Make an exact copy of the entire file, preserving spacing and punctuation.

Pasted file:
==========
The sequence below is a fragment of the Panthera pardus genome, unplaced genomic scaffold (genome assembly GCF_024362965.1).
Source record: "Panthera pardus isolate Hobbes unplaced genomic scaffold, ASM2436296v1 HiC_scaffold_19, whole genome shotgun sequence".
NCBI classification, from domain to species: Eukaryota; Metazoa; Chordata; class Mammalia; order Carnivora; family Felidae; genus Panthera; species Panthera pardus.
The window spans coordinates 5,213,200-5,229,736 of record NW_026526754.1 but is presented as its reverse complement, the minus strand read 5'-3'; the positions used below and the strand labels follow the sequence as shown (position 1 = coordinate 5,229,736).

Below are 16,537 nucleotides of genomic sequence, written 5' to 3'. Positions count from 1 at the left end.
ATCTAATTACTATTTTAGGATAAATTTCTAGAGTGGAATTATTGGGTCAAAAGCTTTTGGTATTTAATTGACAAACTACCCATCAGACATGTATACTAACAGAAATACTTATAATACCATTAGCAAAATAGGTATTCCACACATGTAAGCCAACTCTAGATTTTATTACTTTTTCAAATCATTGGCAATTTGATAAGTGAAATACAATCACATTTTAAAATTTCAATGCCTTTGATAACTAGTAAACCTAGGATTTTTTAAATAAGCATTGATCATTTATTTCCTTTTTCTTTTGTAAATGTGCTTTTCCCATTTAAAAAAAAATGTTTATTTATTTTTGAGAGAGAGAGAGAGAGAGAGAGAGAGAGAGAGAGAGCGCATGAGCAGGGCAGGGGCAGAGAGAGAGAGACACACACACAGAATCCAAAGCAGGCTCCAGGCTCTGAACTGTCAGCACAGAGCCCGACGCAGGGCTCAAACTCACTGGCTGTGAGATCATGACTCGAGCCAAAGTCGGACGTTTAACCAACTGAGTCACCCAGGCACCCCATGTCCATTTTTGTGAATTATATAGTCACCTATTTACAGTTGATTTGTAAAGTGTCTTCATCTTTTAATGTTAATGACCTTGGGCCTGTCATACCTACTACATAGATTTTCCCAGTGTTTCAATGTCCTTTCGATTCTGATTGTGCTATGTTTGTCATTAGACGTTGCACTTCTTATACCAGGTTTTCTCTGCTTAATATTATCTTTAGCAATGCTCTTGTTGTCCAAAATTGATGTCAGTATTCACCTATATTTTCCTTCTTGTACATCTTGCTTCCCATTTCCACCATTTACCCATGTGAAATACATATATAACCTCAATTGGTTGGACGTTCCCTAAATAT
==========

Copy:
The sequence below is a fragment of the Panthera pardus genome, unplaced genomic scaffold (genome assembly GCF_024362965.1).
Source record: "Panthera pardus isolate Hobbes unplaced genomic scaffold, ASM2436296v1 HiC_scaffold_19, whole genome shotgun sequence".
NCBI classification, from domain to species: Eukaryota; Metazoa; Chordata; class Mammalia; order Carnivora; family Felidae; genus Panthera; species Panthera pardus.
The window spans coordinates 5,213,200-5,229,736 of record NW_026526754.1 but is presented as its reverse complement, the minus strand read 5'-3'; the positions used below and the strand labels follow the sequence as shown (position 1 = coordinate 5,229,736).

Below are 16,537 nucleotides of genomic sequence, written 5' to 3'. Positions count from 1 at the left end.
ATCTAATTACTATTTTAGGATAAATTTCTAGAGTGGAATTATTGGGTCAAAAGCTTTTGGTATTTAATTGACAAACTACCCATCAGACATGTATACTAACAGAAATACTTATAATACCATTAGCAAAATAGGTATTCCACACATGTAAGCCAACTCTAGATTTTATTACTTTTTCAAATCATTGGCAATTTGATAAGTGAAATACAATCACATTTTAAAATTTCAATGCCTTTGATAACTAGTAAACCTAGGATTTTTTAAATAAGCATTGATCATTTATTTCCTTTTTCTTTTGTAAATGTGCTTTTCCCATTTAAAAAAAAATGTTTATTTATTTTTGAGAGAGAGAGAGAGAGAGAGAGAGAGAGAGAGAGAGCGCATGAGCAGGGCAGGGGCAGAGAGAGAGAGACACACACACAGAATCCAAAGCAGGCTCCAGGCTCTGAACTGTCAGCACAGAGCCCGACGCAGGGCTCAAACTCACTGGCTGTGAGATCATGACTCGAGCCAAAGTCGGACGTTTAACCAACTGAGTCACCCAGGCACCCCATGTCCATTTTTGTGAATTATATAGTCACCTATTTACAGTTGATTTGTAAAGTGTCTTCATCTTTTAATGTTAATGACCTTGGGCCTGTCATACCTACTACATAGATTTTCCCAGTGTTTCAATGTCCTTTCGATTCTGATTGTGCTATGTTTGTCATTAGACGTTGCACTTCTTATACCAGGTTTTCTCTGCTTAATATTATCTTTAGCAATGCTCTTGTTGTCCAAAATTGATGTCAGTATTCACCTATATTTTCCTTCTTGTACATCTTGCTTCCCATTTCCACCATTTACCCATGTGAAATACATATATAACCTCAATTGGTTGGACGTTCCCTAAATAT